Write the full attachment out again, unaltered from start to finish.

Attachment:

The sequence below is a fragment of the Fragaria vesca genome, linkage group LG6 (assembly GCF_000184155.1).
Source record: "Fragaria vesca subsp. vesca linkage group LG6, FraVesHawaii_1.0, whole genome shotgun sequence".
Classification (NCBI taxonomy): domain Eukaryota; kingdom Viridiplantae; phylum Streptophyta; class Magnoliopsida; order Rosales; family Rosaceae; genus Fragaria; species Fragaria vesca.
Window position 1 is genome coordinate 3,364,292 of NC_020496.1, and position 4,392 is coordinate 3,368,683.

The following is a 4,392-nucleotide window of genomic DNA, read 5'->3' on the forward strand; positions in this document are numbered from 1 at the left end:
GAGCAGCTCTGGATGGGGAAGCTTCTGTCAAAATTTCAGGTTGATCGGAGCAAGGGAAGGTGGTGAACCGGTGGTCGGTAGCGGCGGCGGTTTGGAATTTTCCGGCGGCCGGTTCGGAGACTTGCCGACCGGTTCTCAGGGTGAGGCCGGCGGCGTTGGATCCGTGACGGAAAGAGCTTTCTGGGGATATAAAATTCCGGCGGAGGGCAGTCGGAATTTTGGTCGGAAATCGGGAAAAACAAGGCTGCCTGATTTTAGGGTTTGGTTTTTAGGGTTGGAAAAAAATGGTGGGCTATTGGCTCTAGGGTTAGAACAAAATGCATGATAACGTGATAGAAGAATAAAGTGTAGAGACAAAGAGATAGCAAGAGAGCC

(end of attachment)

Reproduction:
The sequence below is a fragment of the Fragaria vesca genome, linkage group LG6 (assembly GCF_000184155.1).
Source record: "Fragaria vesca subsp. vesca linkage group LG6, FraVesHawaii_1.0, whole genome shotgun sequence".
Classification (NCBI taxonomy): domain Eukaryota; kingdom Viridiplantae; phylum Streptophyta; class Magnoliopsida; order Rosales; family Rosaceae; genus Fragaria; species Fragaria vesca.
Window position 1 is genome coordinate 3,364,292 of NC_020496.1, and position 4,392 is coordinate 3,368,683.

The following is a 4,392-nucleotide window of genomic DNA, read 5'->3' on the forward strand; positions in this document are numbered from 1 at the left end:
GAGCAGCTCTGGATGGGGAAGCTTCTGTCAAAATTTCAGGTTGATCGGAGCAAGGGAAGGTGGTGAACCGGTGGTCGGTAGCGGCGGCGGTTTGGAATTTTCCGGCGGCCGGTTCGGAGACTTGCCGACCGGTTCTCAGGGTGAGGCCGGCGGCGTTGGATCCGTGACGGAAAGAGCTTTCTGGGGATATAAAATTCCGGCGGAGGGCAGTCGGAATTTTGGTCGGAAATCGGGAAAAACAAGGCTGCCTGATTTTAGGGTTTGGTTTTTAGGGTTGGAAAAAAATGGTGGGCTATTGGCTCTAGGGTTAGAACAAAATGCATGATAACGTGATAGAAGAATAAAGTGTAGAGACAAAGAGATAGCAAGAGAGCC